Mexico's Colonial Gems
There are so many Mexico’s to explore, and I love them all. I love the indulgent Mexico of white sand beaches and pampering resorts. I love the Mexico of colorful markets and friendly artisans, a shopper’s paradise. I love the intense history of Mayan and Aztec cultures. And I am always drawn, as on this trip, to the fascinating colonial cities, evoking both the centuries of Spanish rule and the struggle for independence.
Many colonial cities are clustered in central Mexico, either a few hours by car or a short flight from the sprawling capitol city. I want to visit them all, but limited time meant I only squeezed in visits to a top three: Guanajuato, Queretaro, and San Miguel de Allende.
History and art are interwoven in Guanajuato. Here the Spaniards found rich silver deposits to fund their empire on the backs of the Indigenous population. Here are monuments to the revolution and places of history and legend. The extensive market area bursts with goods from local artists. Side streets from the imposing cathedral lead to restaurants, cafes, and the not-to-be-missed ancestral home of Diego Riviera and some of his many drawings and paintings. Sightseeing works up an appetite, and a lunch of ceviche and tortilla soup at the lovely Casa Valadez was perfect, although the outdoor cafes on a sunny afternoon were tempting. Another time.
Guanajuato is a city for romantics and romantic tales. At night, the city’s Estudantinas, young men from the university, dress in 16th century Spanish costumes and stroll the streets, serenading anyone on the many balconies. During the day there is always a line of young tourists waiting their turn in Kiss Alley or the Callejon del Beso. Only sixty-eight centimeters separate two balconies on either side of the alley. Couples wait their turn to kiss across the balconies, ensuring seven years of happiness, or a lifetime, depending on who is telling the story.
Nearby Queretaro is smaller in size and population, but with a past as grand and imposing as its larger neighbors. The impressive 18th century aqueduct is visible for miles, but the city’s charm lies in its cobblestone streets, colonial buildings, and center stage history. Here Hildago and his cohorts plotted the overthrow of the ruling Spaniards, aided by the wife of the mayor, imprisoned in her own room. Amidst tales of suspense and intrigue, the rebel leaders escaped to Guanajuato and officially began the 1810 revolution. Here Mexico’s only emperor, Maximilian I, was captured and executed after ruling only a year at Napoleon’s behest, thus ending the French occupation. Here the 1917 constitutional convention was held, ending the 30 years of rule under Porfirio Diaz.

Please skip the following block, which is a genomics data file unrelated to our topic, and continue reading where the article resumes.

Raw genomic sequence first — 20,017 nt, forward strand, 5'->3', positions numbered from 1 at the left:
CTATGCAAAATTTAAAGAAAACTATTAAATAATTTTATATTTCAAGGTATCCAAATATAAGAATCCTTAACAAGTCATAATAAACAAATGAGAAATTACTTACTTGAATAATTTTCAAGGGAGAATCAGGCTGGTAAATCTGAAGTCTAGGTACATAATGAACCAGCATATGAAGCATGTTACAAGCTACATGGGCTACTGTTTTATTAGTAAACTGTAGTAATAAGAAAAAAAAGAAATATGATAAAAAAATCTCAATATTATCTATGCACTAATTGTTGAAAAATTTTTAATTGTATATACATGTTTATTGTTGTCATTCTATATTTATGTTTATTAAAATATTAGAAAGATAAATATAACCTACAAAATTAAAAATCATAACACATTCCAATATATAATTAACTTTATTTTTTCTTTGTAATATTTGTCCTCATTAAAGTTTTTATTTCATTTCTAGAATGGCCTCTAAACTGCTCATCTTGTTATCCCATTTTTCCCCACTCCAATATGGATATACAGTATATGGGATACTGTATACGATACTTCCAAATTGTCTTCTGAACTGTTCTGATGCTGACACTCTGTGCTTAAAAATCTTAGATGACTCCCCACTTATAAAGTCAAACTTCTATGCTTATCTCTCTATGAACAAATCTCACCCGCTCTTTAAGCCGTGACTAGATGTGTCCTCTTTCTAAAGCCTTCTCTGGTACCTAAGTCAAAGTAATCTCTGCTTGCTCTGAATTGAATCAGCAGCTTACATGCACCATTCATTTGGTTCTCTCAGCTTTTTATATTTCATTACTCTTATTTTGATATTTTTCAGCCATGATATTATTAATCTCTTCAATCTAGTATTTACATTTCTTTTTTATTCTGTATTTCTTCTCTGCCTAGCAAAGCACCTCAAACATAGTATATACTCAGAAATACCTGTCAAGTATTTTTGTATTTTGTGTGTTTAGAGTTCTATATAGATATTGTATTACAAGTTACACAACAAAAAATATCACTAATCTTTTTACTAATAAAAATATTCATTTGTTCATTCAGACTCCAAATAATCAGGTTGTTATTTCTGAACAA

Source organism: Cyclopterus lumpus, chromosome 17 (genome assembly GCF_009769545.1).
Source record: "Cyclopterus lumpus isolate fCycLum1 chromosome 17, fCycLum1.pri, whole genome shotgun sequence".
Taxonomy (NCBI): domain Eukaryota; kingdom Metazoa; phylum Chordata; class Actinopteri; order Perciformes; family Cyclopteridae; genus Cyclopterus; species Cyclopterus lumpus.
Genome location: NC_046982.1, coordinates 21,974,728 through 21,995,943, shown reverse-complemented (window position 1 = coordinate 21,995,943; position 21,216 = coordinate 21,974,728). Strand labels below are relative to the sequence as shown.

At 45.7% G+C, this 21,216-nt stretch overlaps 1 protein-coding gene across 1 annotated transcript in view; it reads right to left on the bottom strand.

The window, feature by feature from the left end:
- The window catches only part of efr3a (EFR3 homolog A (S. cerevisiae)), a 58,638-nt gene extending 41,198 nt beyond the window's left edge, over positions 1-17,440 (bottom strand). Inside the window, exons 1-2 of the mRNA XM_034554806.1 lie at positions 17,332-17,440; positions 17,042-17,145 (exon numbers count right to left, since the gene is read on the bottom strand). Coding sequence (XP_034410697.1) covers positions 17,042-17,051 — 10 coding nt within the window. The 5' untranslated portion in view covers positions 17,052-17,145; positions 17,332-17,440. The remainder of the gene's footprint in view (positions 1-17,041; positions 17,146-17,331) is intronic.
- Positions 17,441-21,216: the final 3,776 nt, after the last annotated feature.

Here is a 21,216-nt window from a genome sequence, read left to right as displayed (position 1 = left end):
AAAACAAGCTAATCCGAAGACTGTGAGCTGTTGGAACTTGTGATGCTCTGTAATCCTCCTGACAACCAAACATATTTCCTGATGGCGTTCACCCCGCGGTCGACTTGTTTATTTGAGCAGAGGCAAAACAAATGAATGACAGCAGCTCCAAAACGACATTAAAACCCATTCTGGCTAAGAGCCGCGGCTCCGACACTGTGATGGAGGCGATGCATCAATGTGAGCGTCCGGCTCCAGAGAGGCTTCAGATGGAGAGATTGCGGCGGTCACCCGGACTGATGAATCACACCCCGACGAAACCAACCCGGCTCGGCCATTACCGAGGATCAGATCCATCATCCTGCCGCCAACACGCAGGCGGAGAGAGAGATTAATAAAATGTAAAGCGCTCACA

Old churches and old colonial buildings dot the city, along with wide, inviting plazas surrounded by cobblestone streets and inviting shops. The draw for me, on a warm winter afternoon, was the delightful El Meson de Chucho El Roto. My fish baked in the style of the Yucatan was delicious, especially when washed down with the local wine.
San Miguel de Allende is the most well-known of the colonial cities, popular for decades with Americans retreating south to escape winter. It is also one of the prettiest cities. The architecturally stunning La Parroquia Church dominates the adjoining square. At night people fill the square, strolling among local vendors and musicians, along the labyrinth of cobblestone streets dotted with restaurants, art galleries and boutique hotels. During the day there are art schools teaching everything from weaving to sculpture, to drawing and painting, to silverwork and jewelry, to enameling and ceramics. You can find—or join—an international group of students working toward a Master of Fine Arts at the Instituto Allende Art and Language School under a visiting faculty from around the world. San Miguel beckons to everyone—come for a day, a week, or a month.
With all this art, San Miguel is a shoppers’ paradise, and stiff competition ensures quality, creativity, and soaring prices. I found it easy to spend time wandering among little galleries along the steep streets before returning to my adorable Casa Rosada. You will not find big hotels in San Miguel. You will find old haciendas turned into comfortable accommodations with open courtyards a lot of local flavor. The Casa Rosada, perfectly located just behind the central church and main square, is a colonial gem with a comfortable and colorful lobby, open spaces around the sixteen rooms, artwork and plants throughout, and a charming staff serving made to order breakfast.
I wanted to stay longer, to savor another delicious meal, to visit another historic and beautiful city surrounded by stunning mountains, to wander among the shops with handcrafts too unique to be mass marketed on the internet. But I had to get back to Mexico City, to another night at the lovely Gran Hotel de Ciudad, and to fly home. Luckily, Mexico is not too far away. I know I will be back.
If you’re dreaming of a trip to Mexico, DreamMaker Destinations is here to handle the logistical preparations so you can spend your time daydreaming about the adventures that lie ahead. We specialize in creating a personalized journey built to expand a traveler’s horizons and fulfill their dreams. For more information, contact DreamMaker Destinations.